RIP Seamus Heaney





Between my finger and my thumb
The squat pen rests; snug as a gun.
Under my window, a clean rasping sound
When the spade sinks into gravelly ground:
My father, digging. I look down
Till his straining rump among the flowerbeds
Bends low, comes up twenty years away
Stooping in rhythm through potato drills
Where he was digging.
The coarse boot nestled on the lug, the shaft
Against the inside knee was levered firmly.
He rooted out tall tops, buried the bright edge deep
To scatter new potatoes that we picked,
Loving their cool hardness in our hands.
By God, the old man could handle a spade.
Just like his old man.
My grandfather cut more turf in a day
Than any other man on Toner’s bog.
Once I carried him milk in a bottle
Corked sloppily with paper. He straightened up
To drink it, then fell to right away
Nicking and slicing neatly, heaving sods
Over his shoulder, going down and down
For the good turf. Digging.
The cold smell of potato mould, the squelch and slap
Of soggy peat, the curt cuts of an edge
Through living roots awaken in my head.
But I’ve no spade to follow men like them.
Between my finger and my thumb
The squat pen rests.
I’ll dig with it.

Source: Death of a Naturalist (1966)

Some writers you have (probably) never heard of


Female writers have been at it just as long as men, yet often have been overlooked by history as unimportant. Male pan names have been used, and even JK Rowling only used her initials for fear of being rejected a s a female author.

Here are some more female authors that you’ve probably never heard of.

1. Alice Ruth Moore Dunbar Nelson (1875-1935):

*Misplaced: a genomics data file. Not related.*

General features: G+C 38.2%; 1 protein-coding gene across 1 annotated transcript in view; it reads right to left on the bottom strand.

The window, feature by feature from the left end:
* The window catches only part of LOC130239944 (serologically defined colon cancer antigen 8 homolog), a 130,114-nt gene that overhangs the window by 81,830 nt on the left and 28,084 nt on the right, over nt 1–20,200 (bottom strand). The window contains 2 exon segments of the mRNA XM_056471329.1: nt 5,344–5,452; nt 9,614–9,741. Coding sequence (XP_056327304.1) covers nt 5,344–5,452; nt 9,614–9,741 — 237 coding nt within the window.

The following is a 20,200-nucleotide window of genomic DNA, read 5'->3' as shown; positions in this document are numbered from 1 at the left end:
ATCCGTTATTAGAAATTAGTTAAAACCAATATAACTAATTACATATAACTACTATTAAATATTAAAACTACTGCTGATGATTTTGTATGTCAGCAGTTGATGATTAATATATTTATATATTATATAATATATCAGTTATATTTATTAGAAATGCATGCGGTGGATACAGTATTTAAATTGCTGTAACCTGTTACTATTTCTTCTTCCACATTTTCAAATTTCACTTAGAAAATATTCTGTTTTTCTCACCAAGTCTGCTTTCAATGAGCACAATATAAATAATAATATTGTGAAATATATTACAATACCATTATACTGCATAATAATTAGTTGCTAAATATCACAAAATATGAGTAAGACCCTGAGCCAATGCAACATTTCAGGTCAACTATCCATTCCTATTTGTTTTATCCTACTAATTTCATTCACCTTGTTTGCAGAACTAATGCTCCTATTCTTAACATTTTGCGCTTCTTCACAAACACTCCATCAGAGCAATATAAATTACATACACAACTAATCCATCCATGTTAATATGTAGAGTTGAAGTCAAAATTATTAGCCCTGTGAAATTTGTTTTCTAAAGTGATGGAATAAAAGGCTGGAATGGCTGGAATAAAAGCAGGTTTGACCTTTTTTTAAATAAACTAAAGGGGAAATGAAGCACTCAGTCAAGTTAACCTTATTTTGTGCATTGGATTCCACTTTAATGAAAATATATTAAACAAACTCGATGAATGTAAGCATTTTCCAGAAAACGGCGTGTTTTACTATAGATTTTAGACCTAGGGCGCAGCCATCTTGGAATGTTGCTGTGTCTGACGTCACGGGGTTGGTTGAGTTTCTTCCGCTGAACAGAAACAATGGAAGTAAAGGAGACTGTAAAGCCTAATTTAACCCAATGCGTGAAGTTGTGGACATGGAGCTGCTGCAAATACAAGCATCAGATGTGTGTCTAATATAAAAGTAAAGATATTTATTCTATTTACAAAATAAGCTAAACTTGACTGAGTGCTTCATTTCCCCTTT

Alice Ruth Moore Dunbar Nelson was an American poet, journalist and political activist. Born in New Orleans, she  as one of the great African Americans at the heart of the Harlem Renaissance. Moore graduated in 1892 and worked as a teacher. Her diary provides insight into the harsh lives of black women at the time facing many difficulties was published.

2. Zitkala-Sa (1876-1938):

Zitkala-Sa was a Native American Sioux writer, teacher and political activist. She wrote about the struggles that she faced in her youth trying to live somewhere between American culture and her Native American heritage.  American Indian Stories is one of her more famous works  and showcases her writing as well as her strident political views.

3. Ann Petry (1908-1997): 

The first  woman to sell a million copies of her book in America, Anne Petry won the Houghton Mifflin Literary Fellowship for her novel. the book was Inspired by her experiences as a poor Black woman and what she saw around her, including the neglected children in Harlem.

4. Nathalia Crane (1913-1998):

Just nine years old when she was published, Crane wrote The Janitor’s Boy and her novel The Sunken Garden. When she got older, she became a professor of English at San Diego State University.

5. Jean Stafford (1915-1975):

The Collected Stories of Jean Stafford in 1970 won the Pulitzer Prize. Her first novel, Boston Adventure, was a best seller. She wrote many short stories too, which were published in The New Yorker and various literary magazines.